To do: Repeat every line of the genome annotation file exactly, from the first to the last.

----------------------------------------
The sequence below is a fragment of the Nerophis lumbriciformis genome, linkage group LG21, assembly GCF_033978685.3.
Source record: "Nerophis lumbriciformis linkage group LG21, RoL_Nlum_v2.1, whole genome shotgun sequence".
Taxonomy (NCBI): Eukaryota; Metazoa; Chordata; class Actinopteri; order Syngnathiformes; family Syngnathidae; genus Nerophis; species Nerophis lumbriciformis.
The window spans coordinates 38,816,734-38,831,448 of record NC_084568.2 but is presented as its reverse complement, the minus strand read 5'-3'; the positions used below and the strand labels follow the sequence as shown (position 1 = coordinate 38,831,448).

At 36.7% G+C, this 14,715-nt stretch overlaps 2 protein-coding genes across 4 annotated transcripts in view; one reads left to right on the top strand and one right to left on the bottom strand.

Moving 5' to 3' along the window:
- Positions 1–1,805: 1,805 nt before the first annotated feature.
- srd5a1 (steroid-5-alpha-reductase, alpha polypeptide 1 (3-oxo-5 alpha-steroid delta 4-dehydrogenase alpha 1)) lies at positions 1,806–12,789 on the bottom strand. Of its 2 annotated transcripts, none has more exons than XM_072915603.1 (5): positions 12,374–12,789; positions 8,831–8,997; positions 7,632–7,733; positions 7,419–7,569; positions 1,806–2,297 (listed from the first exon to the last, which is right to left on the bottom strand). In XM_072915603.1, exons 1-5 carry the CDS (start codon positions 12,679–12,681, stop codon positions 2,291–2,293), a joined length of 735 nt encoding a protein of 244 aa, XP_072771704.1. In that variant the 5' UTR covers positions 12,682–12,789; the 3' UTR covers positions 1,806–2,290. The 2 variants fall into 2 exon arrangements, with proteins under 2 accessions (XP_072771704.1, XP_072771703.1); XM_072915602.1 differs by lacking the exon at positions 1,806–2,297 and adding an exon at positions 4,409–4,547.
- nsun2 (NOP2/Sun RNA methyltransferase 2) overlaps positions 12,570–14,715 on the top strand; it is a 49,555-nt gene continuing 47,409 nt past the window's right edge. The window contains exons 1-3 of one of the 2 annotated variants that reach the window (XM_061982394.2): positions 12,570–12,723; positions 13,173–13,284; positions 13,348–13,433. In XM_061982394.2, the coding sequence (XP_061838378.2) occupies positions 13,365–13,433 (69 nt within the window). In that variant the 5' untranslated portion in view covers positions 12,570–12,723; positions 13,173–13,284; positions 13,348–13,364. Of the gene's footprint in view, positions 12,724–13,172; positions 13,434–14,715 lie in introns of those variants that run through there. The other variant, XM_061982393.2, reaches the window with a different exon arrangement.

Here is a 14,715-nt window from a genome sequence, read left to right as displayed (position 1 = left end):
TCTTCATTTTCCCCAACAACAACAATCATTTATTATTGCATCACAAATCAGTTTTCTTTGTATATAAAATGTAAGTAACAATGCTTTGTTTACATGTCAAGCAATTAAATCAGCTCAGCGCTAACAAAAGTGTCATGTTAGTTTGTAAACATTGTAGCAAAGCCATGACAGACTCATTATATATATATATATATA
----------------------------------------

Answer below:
The sequence below is a fragment of the Nerophis lumbriciformis genome, linkage group LG21, assembly GCF_033978685.3.
Source record: "Nerophis lumbriciformis linkage group LG21, RoL_Nlum_v2.1, whole genome shotgun sequence".
Taxonomy (NCBI): Eukaryota; Metazoa; Chordata; class Actinopteri; order Syngnathiformes; family Syngnathidae; genus Nerophis; species Nerophis lumbriciformis.
The window spans coordinates 38,816,734-38,831,448 of record NC_084568.2 but is presented as its reverse complement, the minus strand read 5'-3'; the positions used below and the strand labels follow the sequence as shown (position 1 = coordinate 38,831,448).

At 36.7% G+C, this 14,715-nt stretch overlaps 2 protein-coding genes across 4 annotated transcripts in view; one reads left to right on the top strand and one right to left on the bottom strand.

Moving 5' to 3' along the window:
- Positions 1–1,805: 1,805 nt before the first annotated feature.
- srd5a1 (steroid-5-alpha-reductase, alpha polypeptide 1 (3-oxo-5 alpha-steroid delta 4-dehydrogenase alpha 1)) lies at positions 1,806–12,789 on the bottom strand. Of its 2 annotated transcripts, none has more exons than XM_072915603.1 (5): positions 12,374–12,789; positions 8,831–8,997; positions 7,632–7,733; positions 7,419–7,569; positions 1,806–2,297 (listed from the first exon to the last, which is right to left on the bottom strand). In XM_072915603.1, exons 1-5 carry the CDS (start codon positions 12,679–12,681, stop codon positions 2,291–2,293), a joined length of 735 nt encoding a protein of 244 aa, XP_072771704.1. In that variant the 5' UTR covers positions 12,682–12,789; the 3' UTR covers positions 1,806–2,290. The 2 variants fall into 2 exon arrangements, with proteins under 2 accessions (XP_072771704.1, XP_072771703.1); XM_072915602.1 differs by lacking the exon at positions 1,806–2,297 and adding an exon at positions 4,409–4,547.
- nsun2 (NOP2/Sun RNA methyltransferase 2) overlaps positions 12,570–14,715 on the top strand; it is a 49,555-nt gene continuing 47,409 nt past the window's right edge. The window contains exons 1-3 of one of the 2 annotated variants that reach the window (XM_061982394.2): positions 12,570–12,723; positions 13,173–13,284; positions 13,348–13,433. In XM_061982394.2, the coding sequence (XP_061838378.2) occupies positions 13,365–13,433 (69 nt within the window). In that variant the 5' untranslated portion in view covers positions 12,570–12,723; positions 13,173–13,284; positions 13,348–13,364. Of the gene's footprint in view, positions 12,724–13,172; positions 13,434–14,715 lie in introns of those variants that run through there. The other variant, XM_061982393.2, reaches the window with a different exon arrangement.

Here is a 14,715-nt window from a genome sequence, read left to right as displayed (position 1 = left end):
TCTTCATTTTCCCCAACAACAACAATCATTTATTATTGCATCACAAATCAGTTTTCTTTGTATATAAAATGTAAGTAACAATGCTTTGTTTACATGTCAAGCAATTAAATCAGCTCAGCGCTAACAAAAGTGTCATGTTAGTTTGTAAACATTGTAGCAAAGCCATGACAGACTCATTATATATATATATATATA